The common mudpuppy (Necturus maculosus) is a medium sized aquatic salamander found in clear lakes and streams of the Tennessee River drainage in Virginia. Mudpuppies have large flat heads, and a short, paddle-like tail used for swimming. Coloration can range from a rusty brown or gray, to being nearly black with a scattering of dark blotches. Adults can reach a size of up to 10 inches.
Mudpuppies will take between 4 to 6 years to mature. During the late spring, females lay a mass of 50 to 100 gelatinous eggs underneath large rocks. Unlike most other salamanders, mudpuppies will retain their juvenile feathery external gills as adults and never metamorphose into terrestrial adults. The gills are a rich burgundy color, and are used to breathe underwater like fish. They also have the advantage of having lungs, and are able to draw oxygen directly by gulping air.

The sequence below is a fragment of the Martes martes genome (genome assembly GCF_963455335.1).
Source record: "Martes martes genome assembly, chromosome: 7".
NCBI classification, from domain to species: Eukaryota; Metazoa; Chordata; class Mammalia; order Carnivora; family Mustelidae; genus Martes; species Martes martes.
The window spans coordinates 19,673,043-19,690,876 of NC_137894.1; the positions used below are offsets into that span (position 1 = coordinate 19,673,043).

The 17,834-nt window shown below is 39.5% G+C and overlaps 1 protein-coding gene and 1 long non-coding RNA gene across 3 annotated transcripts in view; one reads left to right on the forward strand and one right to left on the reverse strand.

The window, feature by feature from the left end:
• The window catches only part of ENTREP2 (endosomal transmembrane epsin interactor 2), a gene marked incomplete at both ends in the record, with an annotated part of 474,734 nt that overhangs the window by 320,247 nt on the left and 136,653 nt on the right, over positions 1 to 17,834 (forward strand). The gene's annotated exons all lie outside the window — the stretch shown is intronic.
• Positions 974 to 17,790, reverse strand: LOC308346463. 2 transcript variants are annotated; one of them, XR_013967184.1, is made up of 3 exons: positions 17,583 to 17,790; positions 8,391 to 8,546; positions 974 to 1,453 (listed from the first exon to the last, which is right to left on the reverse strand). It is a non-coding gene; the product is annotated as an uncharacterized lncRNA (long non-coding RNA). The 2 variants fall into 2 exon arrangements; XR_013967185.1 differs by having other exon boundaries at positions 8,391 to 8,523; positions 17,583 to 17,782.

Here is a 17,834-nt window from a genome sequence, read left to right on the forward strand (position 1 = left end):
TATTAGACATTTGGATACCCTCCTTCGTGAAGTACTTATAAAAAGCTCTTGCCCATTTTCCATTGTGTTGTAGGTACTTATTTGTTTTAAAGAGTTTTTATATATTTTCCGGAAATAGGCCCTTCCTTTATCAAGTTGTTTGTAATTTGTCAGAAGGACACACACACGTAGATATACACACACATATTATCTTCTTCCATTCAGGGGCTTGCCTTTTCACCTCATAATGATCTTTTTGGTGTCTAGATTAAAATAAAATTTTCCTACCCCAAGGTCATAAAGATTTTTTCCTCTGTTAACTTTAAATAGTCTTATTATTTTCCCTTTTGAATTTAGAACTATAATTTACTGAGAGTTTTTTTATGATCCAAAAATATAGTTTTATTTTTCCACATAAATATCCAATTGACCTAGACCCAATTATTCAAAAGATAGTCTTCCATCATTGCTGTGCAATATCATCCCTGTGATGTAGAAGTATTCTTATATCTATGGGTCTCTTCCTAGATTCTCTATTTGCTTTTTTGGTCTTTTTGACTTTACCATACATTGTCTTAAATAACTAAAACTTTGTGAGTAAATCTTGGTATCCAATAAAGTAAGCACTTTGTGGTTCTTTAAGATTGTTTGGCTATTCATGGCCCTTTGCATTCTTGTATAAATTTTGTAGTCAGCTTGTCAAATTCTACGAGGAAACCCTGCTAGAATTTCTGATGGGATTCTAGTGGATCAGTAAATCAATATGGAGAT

Presently, mudpuppies are not federally protected, but are under constant threat from pollution and other human disturbances such as fishing, when they are frequently discarded on land. The mudpuppy is not commonly kept as a pet but is sometimes used by the scientific community for experimentation. A remarkable fact about salamanders is their ability to regenerate portions of their tail, and even entire limbs if they have been damaged or lost!
Common Mudpuppy information from the Virginia Department of Game and Inland Fisheries